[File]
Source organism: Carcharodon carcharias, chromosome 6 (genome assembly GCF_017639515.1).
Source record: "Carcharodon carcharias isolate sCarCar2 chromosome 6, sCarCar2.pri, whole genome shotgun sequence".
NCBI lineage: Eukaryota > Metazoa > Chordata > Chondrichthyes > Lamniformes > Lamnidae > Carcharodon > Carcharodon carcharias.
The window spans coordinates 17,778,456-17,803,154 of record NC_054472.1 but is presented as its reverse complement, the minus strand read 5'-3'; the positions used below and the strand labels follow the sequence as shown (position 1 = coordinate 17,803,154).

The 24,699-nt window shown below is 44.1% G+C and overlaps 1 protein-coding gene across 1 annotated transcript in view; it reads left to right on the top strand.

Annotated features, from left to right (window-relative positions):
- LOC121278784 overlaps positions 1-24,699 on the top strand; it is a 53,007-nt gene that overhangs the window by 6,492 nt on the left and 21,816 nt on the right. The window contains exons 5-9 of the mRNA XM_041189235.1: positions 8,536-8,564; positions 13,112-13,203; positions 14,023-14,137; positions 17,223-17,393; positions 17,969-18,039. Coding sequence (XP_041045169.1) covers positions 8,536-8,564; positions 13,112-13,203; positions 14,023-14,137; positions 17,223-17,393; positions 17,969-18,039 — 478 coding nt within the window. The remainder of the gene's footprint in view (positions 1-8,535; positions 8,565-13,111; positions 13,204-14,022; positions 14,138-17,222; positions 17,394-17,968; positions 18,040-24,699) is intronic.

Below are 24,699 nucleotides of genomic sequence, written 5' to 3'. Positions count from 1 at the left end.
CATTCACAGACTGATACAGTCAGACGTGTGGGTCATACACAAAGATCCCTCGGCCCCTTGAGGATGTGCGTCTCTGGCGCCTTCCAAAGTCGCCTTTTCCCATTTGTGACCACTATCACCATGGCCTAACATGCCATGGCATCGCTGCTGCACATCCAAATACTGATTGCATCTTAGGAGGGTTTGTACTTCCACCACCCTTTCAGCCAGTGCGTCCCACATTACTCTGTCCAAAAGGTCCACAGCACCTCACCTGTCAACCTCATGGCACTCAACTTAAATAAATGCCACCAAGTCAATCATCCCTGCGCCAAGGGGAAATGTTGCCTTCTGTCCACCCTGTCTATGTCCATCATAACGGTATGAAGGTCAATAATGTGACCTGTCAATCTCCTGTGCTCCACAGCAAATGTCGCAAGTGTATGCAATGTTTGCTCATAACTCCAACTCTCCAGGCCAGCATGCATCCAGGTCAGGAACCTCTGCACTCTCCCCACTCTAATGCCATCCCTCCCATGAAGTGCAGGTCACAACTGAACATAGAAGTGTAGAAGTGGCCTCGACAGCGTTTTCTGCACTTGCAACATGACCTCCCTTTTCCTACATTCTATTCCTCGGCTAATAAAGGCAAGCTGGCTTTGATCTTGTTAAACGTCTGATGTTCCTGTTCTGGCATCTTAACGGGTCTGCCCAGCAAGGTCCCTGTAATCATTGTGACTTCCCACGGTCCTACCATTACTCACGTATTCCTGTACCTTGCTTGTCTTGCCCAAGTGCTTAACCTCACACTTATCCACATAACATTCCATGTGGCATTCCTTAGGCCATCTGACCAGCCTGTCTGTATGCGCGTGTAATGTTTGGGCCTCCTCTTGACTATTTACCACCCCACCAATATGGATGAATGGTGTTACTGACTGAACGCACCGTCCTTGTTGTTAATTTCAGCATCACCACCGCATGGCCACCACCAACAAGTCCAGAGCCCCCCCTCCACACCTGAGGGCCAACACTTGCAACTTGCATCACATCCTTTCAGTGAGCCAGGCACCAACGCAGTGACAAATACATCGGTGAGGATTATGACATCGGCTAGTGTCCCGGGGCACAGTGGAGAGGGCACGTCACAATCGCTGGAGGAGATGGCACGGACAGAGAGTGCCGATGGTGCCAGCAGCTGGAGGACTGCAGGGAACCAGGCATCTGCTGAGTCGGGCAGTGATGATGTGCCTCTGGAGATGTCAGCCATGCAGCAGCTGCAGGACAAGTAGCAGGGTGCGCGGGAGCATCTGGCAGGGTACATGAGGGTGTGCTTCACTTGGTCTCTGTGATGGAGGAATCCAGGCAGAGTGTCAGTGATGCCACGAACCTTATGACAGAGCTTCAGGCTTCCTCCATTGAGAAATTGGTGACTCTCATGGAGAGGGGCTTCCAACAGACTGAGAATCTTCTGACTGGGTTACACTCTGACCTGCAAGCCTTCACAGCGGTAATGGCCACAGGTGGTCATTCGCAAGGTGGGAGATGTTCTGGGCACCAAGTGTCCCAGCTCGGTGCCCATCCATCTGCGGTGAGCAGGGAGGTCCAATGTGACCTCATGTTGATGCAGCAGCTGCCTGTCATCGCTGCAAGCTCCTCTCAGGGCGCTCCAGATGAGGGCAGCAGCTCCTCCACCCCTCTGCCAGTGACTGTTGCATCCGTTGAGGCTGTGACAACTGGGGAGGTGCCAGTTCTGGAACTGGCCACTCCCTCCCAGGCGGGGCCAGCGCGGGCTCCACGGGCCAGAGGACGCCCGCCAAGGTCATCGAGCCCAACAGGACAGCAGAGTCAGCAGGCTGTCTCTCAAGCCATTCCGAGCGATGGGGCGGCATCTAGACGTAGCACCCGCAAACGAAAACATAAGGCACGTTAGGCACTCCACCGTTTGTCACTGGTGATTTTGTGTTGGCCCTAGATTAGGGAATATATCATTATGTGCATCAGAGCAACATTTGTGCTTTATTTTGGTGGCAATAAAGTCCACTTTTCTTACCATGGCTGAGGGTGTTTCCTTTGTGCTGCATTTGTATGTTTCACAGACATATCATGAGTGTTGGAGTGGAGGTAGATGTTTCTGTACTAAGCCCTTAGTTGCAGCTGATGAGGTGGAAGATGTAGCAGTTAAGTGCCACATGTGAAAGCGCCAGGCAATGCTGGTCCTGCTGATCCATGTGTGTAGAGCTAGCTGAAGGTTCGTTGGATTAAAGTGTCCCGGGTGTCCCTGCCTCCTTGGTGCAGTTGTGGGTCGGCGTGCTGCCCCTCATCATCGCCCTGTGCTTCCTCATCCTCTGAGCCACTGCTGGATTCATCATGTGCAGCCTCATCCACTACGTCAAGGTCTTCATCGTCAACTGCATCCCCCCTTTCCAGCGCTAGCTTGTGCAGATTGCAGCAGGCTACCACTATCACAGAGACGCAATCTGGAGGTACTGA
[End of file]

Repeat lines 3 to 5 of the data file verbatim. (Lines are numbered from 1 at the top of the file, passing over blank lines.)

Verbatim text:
NCBI lineage: Eukaryota > Metazoa > Chordata > Chondrichthyes > Lamniformes > Lamnidae > Carcharodon > Carcharodon carcharias.
The window spans coordinates 17,778,456-17,803,154 of record NC_054472.1 but is presented as its reverse complement, the minus strand read 5'-3'; the positions used below and the strand labels follow the sequence as shown (position 1 = coordinate 17,803,154).

The 24,699-nt window shown below is 44.1% G+C and overlaps 1 protein-coding gene across 1 annotated transcript in view; it reads left to right on the top strand.